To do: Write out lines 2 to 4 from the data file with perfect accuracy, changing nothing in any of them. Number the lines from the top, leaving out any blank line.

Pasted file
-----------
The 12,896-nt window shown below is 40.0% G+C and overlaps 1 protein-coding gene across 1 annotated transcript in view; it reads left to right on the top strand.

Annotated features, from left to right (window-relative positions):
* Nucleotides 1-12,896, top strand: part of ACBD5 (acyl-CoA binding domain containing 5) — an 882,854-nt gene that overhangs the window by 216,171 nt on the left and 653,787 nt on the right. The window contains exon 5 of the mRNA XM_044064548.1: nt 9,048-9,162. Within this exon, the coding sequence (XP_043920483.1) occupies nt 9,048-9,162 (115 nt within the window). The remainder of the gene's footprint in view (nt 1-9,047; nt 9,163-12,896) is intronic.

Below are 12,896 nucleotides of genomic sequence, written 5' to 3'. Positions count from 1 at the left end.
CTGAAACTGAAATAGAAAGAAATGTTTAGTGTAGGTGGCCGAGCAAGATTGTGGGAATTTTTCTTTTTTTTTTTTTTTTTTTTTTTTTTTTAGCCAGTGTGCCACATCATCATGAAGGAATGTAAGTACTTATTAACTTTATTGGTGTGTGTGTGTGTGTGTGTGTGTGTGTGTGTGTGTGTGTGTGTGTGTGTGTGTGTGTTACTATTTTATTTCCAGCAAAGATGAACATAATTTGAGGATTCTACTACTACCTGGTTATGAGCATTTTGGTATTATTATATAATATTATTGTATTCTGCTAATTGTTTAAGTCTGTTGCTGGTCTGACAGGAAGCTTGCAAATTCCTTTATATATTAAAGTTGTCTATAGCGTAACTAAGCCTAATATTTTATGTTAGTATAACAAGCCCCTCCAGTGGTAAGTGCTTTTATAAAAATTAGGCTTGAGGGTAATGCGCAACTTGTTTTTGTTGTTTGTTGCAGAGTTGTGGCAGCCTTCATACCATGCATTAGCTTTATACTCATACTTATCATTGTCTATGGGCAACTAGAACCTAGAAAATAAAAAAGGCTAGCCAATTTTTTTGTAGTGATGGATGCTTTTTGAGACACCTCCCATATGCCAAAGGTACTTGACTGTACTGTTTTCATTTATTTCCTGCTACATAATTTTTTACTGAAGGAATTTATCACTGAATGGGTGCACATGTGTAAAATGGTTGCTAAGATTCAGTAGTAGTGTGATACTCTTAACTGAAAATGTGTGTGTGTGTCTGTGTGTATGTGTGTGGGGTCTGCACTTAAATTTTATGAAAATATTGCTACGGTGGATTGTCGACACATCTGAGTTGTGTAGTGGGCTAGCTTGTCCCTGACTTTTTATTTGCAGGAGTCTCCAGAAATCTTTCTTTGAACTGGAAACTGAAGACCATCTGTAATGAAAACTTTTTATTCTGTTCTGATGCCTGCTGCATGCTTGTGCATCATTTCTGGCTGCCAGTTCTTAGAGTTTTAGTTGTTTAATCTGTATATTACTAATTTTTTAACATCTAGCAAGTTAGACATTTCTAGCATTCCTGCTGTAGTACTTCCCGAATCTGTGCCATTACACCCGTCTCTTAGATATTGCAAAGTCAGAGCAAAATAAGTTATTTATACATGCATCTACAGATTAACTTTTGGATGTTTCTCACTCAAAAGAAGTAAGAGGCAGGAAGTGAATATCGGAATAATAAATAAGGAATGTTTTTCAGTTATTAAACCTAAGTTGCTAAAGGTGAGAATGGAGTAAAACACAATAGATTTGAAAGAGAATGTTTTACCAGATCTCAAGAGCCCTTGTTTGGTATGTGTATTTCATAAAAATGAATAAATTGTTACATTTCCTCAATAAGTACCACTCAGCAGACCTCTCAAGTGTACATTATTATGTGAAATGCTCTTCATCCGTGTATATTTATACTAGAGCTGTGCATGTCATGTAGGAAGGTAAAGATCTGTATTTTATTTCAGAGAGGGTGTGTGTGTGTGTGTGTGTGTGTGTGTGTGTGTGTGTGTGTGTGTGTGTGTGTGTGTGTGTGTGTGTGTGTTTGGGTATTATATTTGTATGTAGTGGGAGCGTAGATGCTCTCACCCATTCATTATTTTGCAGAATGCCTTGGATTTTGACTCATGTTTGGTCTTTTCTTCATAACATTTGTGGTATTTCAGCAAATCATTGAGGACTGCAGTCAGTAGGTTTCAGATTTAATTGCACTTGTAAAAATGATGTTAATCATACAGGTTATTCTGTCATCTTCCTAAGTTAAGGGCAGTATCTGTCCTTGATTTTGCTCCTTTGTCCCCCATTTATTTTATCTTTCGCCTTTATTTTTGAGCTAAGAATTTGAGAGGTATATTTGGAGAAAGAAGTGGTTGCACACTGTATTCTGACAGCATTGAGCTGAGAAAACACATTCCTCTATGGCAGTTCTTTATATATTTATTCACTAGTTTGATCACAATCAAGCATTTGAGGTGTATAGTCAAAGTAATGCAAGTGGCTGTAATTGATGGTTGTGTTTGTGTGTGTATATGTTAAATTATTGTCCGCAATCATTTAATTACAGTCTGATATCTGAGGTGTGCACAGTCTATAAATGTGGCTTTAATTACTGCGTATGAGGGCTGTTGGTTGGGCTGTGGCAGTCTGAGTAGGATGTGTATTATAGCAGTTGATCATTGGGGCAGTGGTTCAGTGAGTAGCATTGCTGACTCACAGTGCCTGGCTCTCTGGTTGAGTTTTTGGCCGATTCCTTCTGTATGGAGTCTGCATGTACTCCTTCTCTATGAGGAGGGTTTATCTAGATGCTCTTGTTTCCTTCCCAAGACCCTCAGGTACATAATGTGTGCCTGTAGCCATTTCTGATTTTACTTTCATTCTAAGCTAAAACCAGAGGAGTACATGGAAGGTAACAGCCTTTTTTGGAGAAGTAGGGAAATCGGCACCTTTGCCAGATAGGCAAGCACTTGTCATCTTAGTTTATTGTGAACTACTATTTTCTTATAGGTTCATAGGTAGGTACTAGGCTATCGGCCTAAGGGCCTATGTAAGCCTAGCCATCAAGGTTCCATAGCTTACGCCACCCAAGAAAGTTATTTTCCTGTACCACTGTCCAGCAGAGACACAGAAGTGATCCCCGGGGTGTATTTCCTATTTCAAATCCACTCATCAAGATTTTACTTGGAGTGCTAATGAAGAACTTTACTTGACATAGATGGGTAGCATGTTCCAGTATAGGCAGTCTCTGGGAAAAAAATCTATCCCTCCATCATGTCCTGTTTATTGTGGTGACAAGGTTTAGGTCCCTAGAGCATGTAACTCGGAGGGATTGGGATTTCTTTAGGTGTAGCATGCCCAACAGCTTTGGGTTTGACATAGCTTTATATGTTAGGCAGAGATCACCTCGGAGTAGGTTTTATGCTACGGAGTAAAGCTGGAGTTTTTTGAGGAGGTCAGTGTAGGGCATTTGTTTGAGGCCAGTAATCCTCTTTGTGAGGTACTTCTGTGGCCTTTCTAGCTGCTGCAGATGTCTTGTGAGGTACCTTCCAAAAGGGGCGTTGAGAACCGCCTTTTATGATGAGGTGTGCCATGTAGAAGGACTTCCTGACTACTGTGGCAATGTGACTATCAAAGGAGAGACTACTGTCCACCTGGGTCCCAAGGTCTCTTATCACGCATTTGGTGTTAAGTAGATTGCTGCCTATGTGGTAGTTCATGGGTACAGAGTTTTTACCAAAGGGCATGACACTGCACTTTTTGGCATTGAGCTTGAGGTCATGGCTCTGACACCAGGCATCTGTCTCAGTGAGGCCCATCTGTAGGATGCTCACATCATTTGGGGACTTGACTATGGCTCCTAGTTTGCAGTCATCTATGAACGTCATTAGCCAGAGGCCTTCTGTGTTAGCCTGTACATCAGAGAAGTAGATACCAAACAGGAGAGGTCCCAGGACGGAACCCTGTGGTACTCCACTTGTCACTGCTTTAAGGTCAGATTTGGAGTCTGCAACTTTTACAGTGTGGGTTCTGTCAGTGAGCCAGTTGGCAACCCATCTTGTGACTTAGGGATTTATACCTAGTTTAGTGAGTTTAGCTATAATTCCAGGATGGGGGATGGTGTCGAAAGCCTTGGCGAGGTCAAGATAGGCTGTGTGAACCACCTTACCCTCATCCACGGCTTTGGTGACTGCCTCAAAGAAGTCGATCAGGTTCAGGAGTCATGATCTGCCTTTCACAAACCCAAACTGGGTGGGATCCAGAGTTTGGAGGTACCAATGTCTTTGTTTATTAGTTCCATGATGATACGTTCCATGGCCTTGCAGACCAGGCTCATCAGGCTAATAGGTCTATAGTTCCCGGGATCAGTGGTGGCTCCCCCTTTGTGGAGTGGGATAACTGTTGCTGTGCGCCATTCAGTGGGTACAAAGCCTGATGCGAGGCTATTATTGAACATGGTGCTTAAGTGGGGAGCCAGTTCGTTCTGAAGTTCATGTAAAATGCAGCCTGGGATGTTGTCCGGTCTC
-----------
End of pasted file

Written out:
Annotated features, from left to right (window-relative positions):
* Nucleotides 1-12,896, top strand: part of ACBD5 (acyl-CoA binding domain containing 5) — an 882,854-nt gene that overhangs the window by 216,171 nt on the left and 653,787 nt on the right. The window contains exon 5 of the mRNA XM_044064548.1: nt 9,048-9,162. Within this exon, the coding sequence (XP_043920483.1) occupies nt 9,048-9,162 (115 nt within the window). The remainder of the gene's footprint in view (nt 1-9,047; nt 9,163-12,896) is intronic.

Below are 12,896 nucleotides of genomic sequence, written 5' to 3'. Positions count from 1 at the left end.